This isn’t something the mayor has to concentrate on. This has nothing to do with the mayor. This is just what humans do. And the same thing too of restaurants and things like that. So, I don’t know the future. Obviously, if I knew the future, I wouldn’t buy the wrong lottery ticket every week. I don’t know what’s going to happen, but it’s not anything to do specifically with New York, because I’ve seen it in every city that I’ve been in, and I’ve seen it all over the country. And I’ve seen the opposite in Europe, where the only explanation for this is that they didn’t ask people if they would like to go back to work or not.
MB: Well, Europeans also have better health care than Americans.
FL: Everyone has better health care. We have no health care. We have heath care the same way that we have Cartier. If you want to buy a diamond bracelet and you have the money for it, we have a store for it. So, yes, if you have money, and you want health care, yes, you can buy it. But otherwise, no, we don’t have it.
MB: The other day I decided I was going to try to figure out what the alt-right are really about. I’m from a left-wing arts family; they don’t make any sense to me whatsoever. So, I thought I’m going to try to listen to them and see what they’re thinking, to at least try to understand. So, I went down this terrifying internet rabbit hole, and apart from bashing women and LGBTQI and minorities and heath care and education, it seems like what they’re super into is all meat diets and sending oligarchs to space. Obviously, I’m over-simplifying… What’s your take?
FL: It’s very easy to understand if you just understand that centrally, it’s just racism pure and simple. That is centrally that’s the appeal of Donald Trump. That is what appeals to these people. Basically, that racism and then concurrently also about misogyny.
MB: Of course.
FL: It’s not really complicated. It only seems complicated if you start from the point of view of, you know, like, why would people act this crazily. Because it doesn’t seem crazy to them. You know, that’s the thing you have to understand. They think that they’re right. Because they believe in these things that are not true. It’s as simple as that. In other words, they believe in the superiority of white people. They believe in the right of men to oppress women. They believe immigrants are taking their jobs. They believe that stuff. Basically, this is fear, but it’s really misplaced. Here’s the thing. If you were a poor or lower middle class white person what you could always fall back on was that you were white. So maybe you weren’t making enough money to really live, and maybe your life was in total disarray, on other hand, you were white. So, if it starts to dawn on them that this is maybe not enough, they become terrified. And you know, this thing of immigrants has always been used in this country. Always.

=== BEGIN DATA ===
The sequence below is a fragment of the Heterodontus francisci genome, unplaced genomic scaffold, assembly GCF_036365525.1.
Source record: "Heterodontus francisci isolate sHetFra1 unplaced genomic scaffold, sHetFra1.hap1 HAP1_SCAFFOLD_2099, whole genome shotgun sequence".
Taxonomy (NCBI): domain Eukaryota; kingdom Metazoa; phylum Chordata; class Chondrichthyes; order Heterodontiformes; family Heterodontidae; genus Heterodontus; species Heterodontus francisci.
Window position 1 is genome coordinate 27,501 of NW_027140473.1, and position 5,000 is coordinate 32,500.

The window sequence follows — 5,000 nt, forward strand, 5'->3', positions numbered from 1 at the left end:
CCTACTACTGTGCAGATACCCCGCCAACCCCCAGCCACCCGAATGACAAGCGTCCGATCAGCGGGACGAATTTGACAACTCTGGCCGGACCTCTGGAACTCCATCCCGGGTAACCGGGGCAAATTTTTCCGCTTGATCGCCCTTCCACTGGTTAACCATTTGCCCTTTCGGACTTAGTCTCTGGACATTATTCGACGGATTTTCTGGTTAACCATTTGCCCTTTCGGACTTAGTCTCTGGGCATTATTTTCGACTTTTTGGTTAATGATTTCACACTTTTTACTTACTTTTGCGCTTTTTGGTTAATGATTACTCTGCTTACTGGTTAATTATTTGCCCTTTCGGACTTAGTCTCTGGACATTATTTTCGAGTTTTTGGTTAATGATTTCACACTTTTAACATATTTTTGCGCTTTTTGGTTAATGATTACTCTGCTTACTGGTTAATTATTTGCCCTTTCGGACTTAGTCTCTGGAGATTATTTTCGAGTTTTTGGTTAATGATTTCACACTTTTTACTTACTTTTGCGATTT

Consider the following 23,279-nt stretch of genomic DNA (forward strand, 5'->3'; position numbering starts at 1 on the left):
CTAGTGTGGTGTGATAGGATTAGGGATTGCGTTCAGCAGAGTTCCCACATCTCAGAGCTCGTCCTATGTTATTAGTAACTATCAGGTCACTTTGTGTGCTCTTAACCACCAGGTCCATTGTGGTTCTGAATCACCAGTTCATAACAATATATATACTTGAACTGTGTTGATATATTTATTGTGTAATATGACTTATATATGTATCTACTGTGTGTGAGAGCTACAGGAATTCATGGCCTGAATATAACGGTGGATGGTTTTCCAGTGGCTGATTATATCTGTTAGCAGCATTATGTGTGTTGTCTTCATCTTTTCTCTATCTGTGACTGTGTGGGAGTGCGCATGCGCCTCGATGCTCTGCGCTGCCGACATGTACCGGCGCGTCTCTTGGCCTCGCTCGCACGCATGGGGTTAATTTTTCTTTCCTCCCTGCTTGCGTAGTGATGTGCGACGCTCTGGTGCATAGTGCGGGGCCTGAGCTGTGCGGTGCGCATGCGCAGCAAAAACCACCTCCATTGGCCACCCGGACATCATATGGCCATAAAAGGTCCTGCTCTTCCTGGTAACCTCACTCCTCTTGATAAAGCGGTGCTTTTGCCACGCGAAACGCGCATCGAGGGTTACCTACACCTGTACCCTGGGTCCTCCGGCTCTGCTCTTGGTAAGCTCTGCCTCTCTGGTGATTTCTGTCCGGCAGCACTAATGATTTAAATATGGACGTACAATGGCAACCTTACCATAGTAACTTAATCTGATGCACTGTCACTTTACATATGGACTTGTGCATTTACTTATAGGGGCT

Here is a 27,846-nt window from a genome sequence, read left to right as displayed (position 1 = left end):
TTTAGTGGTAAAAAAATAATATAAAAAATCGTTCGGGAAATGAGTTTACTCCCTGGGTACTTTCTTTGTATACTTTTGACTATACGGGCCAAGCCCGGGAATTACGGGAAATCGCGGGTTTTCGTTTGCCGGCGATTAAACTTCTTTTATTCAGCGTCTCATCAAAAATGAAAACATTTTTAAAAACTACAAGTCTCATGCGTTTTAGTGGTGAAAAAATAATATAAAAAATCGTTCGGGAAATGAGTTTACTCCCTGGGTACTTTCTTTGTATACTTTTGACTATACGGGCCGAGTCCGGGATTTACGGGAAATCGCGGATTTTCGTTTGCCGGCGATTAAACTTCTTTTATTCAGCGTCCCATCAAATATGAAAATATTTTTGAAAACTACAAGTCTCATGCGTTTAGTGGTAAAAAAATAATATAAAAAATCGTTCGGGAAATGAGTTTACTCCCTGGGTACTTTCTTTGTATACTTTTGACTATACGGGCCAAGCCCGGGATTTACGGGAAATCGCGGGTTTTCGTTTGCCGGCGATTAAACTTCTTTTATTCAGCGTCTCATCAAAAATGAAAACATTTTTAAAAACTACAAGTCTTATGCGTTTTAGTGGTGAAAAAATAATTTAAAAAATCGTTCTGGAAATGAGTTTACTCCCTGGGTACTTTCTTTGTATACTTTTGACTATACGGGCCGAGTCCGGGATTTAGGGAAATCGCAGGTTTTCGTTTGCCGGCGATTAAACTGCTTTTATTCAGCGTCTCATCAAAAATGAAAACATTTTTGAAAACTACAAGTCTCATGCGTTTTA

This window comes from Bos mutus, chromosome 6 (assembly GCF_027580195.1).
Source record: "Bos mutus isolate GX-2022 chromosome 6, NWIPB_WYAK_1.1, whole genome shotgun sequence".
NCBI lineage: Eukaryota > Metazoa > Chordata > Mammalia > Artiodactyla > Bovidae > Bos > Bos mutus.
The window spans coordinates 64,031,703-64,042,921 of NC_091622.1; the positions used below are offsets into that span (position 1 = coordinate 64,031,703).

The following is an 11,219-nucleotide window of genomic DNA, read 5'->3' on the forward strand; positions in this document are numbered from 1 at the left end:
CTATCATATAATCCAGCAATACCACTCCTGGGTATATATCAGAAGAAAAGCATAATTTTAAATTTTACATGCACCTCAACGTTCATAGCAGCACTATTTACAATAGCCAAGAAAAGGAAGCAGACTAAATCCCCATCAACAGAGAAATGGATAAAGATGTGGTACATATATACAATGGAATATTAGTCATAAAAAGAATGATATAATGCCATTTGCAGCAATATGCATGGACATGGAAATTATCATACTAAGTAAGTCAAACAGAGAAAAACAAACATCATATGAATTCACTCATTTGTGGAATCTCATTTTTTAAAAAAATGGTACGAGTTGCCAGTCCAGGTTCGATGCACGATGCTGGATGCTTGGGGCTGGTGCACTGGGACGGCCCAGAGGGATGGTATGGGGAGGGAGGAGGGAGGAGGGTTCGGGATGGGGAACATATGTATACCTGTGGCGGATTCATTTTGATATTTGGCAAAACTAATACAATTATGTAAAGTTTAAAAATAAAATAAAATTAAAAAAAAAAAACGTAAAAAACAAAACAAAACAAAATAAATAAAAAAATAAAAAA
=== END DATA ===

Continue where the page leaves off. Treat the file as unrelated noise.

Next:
MB: Here too.
FL: This is in Europe, too. This is everywhere. Except basically in New York. You know, I’m sure we have racists in New York and I’m sure we have misogynists in New York, but you know it’s very rare to hear real anti-immigrant things voiced here because it’s so clearly a city of immigrants. To me, it’s like super clear. Until like maybe Donald Trump, it was a thing I never really thought much about and maybe about 15 years ago I was doing a speaking date in Arizona, which is a border state, and the first question I got from the audience was what did I think of immigration, and I was stunned by this question—like what are you talking about? Like—who thinks about this? And it turns out half the country thinks about this. And it turns out that half the country thinks about this in the same stupid way they thought about it a hundred years ago. And they will think about a hundred years from now. This is worse than it used to be because they have less. In other words, these people, these Trump people—and they’re all over the world—have less and less.
MB: Yeah, for sure
FL: Instead of looking into why they have less and less, they just believe they have less and less because obviously some immigrant took away their job. Despite the fact that they might look around and see the factory is gone. The factory is gone, it wasn’t taken by Mexican immigrants who make six dollars an hour. The factory was moved by the rich guy who owns the factory. So, you know, is it surprising? It’s not hard to understand. It’s hard to understand if you’re going to believe their explanations because their explanations are lies.
MB: I just rewatched Martin Scorsese’s Pretend it’s a City and Public Speaking. One of things I particularly love about both projects is how much Martin Scorsese laughs when you’re talking; I can see how delighted he is with you, and it’s a pleasure just to watch him really cracking up. How did you feel about making this latest Netflix series with him?
FL: Well, the thing is there was about ten years between those two projects. So, you’ll notice I look quite a bit younger. Truthfully, I know no one believes this, but when we’re filming, I’m not really paying attention. I mean, it’s pretty much like how I’m talking to Marty. The difference is when I’m talking to Marty, at dinner, or at his house or something, obviously Marty talks half the time—I don’t talk all the time; Marty’s not just asking questions. So, what you don’t see in either of the movie or series is how funny Marty is. So, if you saw us having dinner, you would see me laughing the other half of the time. So those things, those parts of it are really fun, really.
The parts where you see me walking around, those are pretty tedious. Although you may see me walking across the street and it’s two seconds, what you don’t see is the 50 times they made me walk across the street because she didn’t get the shot she wanted. Making these things, the making part is tedious, which of course you don’t see because who wants to see the tedious part? This is true of anything you make. Originally, before we started doing the series, Marty said, “Let’s walk around New York together, and then we’ll be filmed talking while we walk around.” Well, this is much harder to do, first of all, but also because Marty hates being recognized. So, I said, “Marty, this will be fine. Except every two feet, someone’s going to say Marty! Or Mr. Scorsese! And we’re going to get stopped.” So, I actually got him to agree that this was the case.